"Tony Award" on:
Wikipedia
Google
Yahoo
Parouse

picture info

George Grizzard
George Cooper Grizzard, Jr. (April 1, 1928 – October 2, 2007) was an American Emmy Award- and Tony Award-winning actor of film, stage, and television. He appeared in more than 40 films, dozens of television programs, and a number of Broadway plays.Contents1 Life and career 2 Death 3 Selected TV and filmography 4 References 5 External linksLife and career[edit]Grizzard and Jane Fonda
Jane Fonda
in a 1961 presentation of W. Somerset Maugham's A String of BeadsGrizzard was born in Roanoke Rapids, North Carolina, the son of Mary Winifred (née Albritton) and George Cooper Grizzard, an accountant.[2] Grizzard memorably appeared as an unscrupulous United States senator in the film Advise and Consent
Advise and Consent
in 1962
[...More...]

"George Grizzard" on:
Wikipedia
Google
Yahoo
Parouse

picture info

House Un-American Activities Committee
The House Un-American Activities Committee
House Un-American Activities Committee
(HUAC, or House Committee on Un-American Activities, or HCUA) was an investigative committee of the United States House of Representatives. The HUAC was created in 1938 to investigate alleged disloyalty and subversive activities on the part of private citizens, public employees, and those organizations suspected of having communist ties. In 1969, the House changed the committee's name to "House Committee on Internal Security". When the House abolished the committee in 1975,[1] its functions were transferred to the House Judiciary Committee. The committee's anti-communist investigations are often associated with those of Joseph McCarthy[2] who, as a U.S. Senator, had no direct involvement with this House committee.[3] McCarthy was the chairman of the Government Operations Committee and its Permanent Subcommittee on Investigations of the U.S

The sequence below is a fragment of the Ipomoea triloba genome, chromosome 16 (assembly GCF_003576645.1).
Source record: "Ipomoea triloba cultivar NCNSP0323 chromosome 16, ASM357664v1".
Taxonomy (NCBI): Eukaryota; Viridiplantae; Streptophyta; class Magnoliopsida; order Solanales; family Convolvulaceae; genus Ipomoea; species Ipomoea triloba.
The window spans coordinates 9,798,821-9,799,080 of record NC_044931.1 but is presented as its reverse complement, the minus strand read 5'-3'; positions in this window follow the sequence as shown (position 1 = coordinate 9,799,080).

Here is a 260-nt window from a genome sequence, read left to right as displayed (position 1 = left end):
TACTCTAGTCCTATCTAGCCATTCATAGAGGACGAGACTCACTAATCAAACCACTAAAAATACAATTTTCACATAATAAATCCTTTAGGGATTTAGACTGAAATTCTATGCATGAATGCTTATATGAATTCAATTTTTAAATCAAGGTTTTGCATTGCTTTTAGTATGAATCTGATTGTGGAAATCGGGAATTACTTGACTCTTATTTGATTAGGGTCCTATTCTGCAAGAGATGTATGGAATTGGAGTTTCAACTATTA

[...More...]

"House Un-American Activities Committee" on:
Wikipedia
Google
Yahoo
Parouse

picture info

Sports Illustrated
Managing Editor SI.com: Stephen Cannella Managing Editor SI Golf
Golf
Group: Jim Gorant Creative Director: Christopher Hercik Director of Photography: Brad Smith[1] Senior Editor, Chief of Reporters: Richard Demak Senior Editors: Mark Bechtel, Trisha Lucey Blackmar, MJ Day (Swimsuit); Mark Godich; Stefanie Kaufman (Operations); Kostya P. Kennedy, Diane Smith (Swimsuit) 'Senior Writers: Kelli Anderson, Lars Anderson, Chris Ballard, Michael Bamberger, George Dohrmann, David Epstein, Michael Farber, Damon Hack, Lee Jenkins, Peter King, Thomas Lake, Tim Layden, J. Austin Murphy, Dan Patrick, Joe Posnanski, S.L. Price, Selena Roberts, Alan Shipnuck, Phil Taylor, Ian Thomsen, Jim Trotter, Gary Van Sickle, Tom Verducci, Grant Wahl, L
[...More...]

"Sports Illustrated" on:
Wikipedia
Google
Yahoo
Parouse
.